How do we handle information overload? I think adding the human factor will always the answer.

Technology is Great… Except When it isn’t!

January 7, 2011

by Christi Borden

Yesterday, we experienced an issue with our email and were taken off-line for the better part of the day. Does the thought of being “off-line” even for a moment send chills down your spine? It was an unexpected event that was beyond our control and as professionals, we dealt with it… At least some of us did.

Funny how we get so wrapped up in today’s technology and tools that we forget how to get things done IRL (in real life). Some may have decided to take the day off. I mean, how can anything be accomplished? On the other hand, some decided to plug ahead using now-antiquated methods of communications such as fax and … gasp… the landline telephone.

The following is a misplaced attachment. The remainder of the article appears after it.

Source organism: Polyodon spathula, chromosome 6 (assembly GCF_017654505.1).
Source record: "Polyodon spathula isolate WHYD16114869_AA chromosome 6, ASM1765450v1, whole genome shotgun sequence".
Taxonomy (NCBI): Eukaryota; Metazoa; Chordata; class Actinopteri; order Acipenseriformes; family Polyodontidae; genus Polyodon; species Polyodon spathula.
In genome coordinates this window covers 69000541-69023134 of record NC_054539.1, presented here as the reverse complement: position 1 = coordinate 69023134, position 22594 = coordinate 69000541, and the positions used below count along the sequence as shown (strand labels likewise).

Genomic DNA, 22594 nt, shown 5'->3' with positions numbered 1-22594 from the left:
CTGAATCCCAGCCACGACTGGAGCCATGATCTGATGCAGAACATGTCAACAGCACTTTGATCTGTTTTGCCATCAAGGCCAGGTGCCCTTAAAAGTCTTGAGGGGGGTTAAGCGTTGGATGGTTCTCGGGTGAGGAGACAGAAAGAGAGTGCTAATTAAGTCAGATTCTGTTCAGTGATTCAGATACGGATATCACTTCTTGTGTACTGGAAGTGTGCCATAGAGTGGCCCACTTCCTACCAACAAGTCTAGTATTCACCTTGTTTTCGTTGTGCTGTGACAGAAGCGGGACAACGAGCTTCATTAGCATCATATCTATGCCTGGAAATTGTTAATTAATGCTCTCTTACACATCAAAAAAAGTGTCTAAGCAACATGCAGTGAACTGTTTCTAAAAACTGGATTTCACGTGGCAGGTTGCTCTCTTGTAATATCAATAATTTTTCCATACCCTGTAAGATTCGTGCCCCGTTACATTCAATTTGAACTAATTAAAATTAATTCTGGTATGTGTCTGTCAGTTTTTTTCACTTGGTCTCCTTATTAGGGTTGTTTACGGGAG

This, of course, got me thinking that we all probably need to have a contingency plan for the tools that we use everyday to get business done:

  • Cell Phone: Do you have access to a second phone? I keep a second line for my team and can always carry that line if my primary phone decides to take a bath. Cell phones are a lot like cats: Attracted to water, cannot swim and will make us pay dearly if we drop them in.
  • Email: If we lose our Outlook and email capability, do we have a “printed” version of our clients’ contact information so that we can at least give them a call or a text to let them know we are still there for them, even if our email is not?